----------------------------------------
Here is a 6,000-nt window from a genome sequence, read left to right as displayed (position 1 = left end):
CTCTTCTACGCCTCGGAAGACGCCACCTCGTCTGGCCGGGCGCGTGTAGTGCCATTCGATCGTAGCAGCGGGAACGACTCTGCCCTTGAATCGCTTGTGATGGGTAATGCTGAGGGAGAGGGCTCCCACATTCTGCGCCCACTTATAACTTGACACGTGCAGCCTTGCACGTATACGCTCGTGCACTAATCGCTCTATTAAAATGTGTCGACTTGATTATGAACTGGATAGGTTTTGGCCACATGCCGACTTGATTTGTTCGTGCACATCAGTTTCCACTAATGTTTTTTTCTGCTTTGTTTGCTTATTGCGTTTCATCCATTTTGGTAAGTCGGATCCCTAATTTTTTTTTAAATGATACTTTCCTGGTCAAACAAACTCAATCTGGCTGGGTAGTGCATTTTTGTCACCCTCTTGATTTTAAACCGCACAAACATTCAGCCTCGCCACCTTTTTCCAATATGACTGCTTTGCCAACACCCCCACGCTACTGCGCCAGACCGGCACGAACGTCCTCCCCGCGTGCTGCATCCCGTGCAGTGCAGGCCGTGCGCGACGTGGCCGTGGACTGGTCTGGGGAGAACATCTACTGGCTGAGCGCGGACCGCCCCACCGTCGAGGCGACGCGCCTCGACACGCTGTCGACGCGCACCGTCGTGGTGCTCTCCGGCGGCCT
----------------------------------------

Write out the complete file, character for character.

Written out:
Here is a 6,000-nt window from a genome sequence, read left to right as displayed (position 1 = left end):
CTCTTCTACGCCTCGGAAGACGCCACCTCGTCTGGCCGGGCGCGTGTAGTGCCATTCGATCGTAGCAGCGGGAACGACTCTGCCCTTGAATCGCTTGTGATGGGTAATGCTGAGGGAGAGGGCTCCCACATTCTGCGCCCACTTATAACTTGACACGTGCAGCCTTGCACGTATACGCTCGTGCACTAATCGCTCTATTAAAATGTGTCGACTTGATTATGAACTGGATAGGTTTTGGCCACATGCCGACTTGATTTGTTCGTGCACATCAGTTTCCACTAATGTTTTTTTCTGCTTTGTTTGCTTATTGCGTTTCATCCATTTTGGTAAGTCGGATCCCTAATTTTTTTTTAAATGATACTTTCCTGGTCAAACAAACTCAATCTGGCTGGGTAGTGCATTTTTGTCACCCTCTTGATTTTAAACCGCACAAACATTCAGCCTCGCCACCTTTTTCCAATATGACTGCTTTGCCAACACCCCCACGCTACTGCGCCAGACCGGCACGAACGTCCTCCCCGCGTGCTGCATCCCGTGCAGTGCAGGCCGTGCGCGACGTGGCCGTGGACTGGTCTGGGGAGAACATCTACTGGCTGAGCGCGGACCGCCCCACCGTCGAGGCGACGCGCCTCGACACGCTGTCGACGCGCACCGTCGTGGTGCTCTCCGGCGGCCT